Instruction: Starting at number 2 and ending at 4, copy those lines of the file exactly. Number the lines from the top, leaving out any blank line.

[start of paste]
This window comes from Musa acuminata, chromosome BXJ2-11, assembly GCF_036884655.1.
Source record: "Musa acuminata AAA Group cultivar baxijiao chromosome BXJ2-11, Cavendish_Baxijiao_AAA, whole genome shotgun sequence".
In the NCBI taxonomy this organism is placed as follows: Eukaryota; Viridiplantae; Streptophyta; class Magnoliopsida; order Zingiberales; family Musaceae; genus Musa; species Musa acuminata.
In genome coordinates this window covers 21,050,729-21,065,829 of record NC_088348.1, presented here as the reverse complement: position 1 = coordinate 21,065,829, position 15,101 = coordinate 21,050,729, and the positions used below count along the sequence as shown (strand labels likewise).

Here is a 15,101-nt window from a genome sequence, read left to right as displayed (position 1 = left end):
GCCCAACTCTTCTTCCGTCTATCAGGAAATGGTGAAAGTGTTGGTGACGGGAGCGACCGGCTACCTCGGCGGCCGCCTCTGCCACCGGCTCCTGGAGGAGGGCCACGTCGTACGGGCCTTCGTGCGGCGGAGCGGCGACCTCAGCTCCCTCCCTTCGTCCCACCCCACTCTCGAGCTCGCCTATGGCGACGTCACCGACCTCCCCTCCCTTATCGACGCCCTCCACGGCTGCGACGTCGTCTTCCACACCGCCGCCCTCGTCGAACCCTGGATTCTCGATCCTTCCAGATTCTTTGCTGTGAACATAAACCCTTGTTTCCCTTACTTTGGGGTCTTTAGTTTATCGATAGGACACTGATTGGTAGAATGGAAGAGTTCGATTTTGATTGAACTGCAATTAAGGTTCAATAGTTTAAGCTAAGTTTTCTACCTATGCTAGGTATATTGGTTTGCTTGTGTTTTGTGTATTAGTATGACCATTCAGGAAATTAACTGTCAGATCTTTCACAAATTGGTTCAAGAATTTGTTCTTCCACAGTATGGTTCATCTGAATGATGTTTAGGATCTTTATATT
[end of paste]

Source record: "Musa acuminata AAA Group cultivar baxijiao chromosome BXJ2-11, Cavendish_Baxijiao_AAA, whole genome shotgun sequence".
In the NCBI taxonomy this organism is placed as follows: Eukaryota; Viridiplantae; Streptophyta; class Magnoliopsida; order Zingiberales; family Musaceae; genus Musa; species Musa acuminata.
In genome coordinates this window covers 21,050,729-21,065,829 of record NC_088348.1, presented here as the reverse complement: position 1 = coordinate 21,065,829, position 15,101 = coordinate 21,050,729, and the positions used below count along the sequence as shown (strand labels likewise).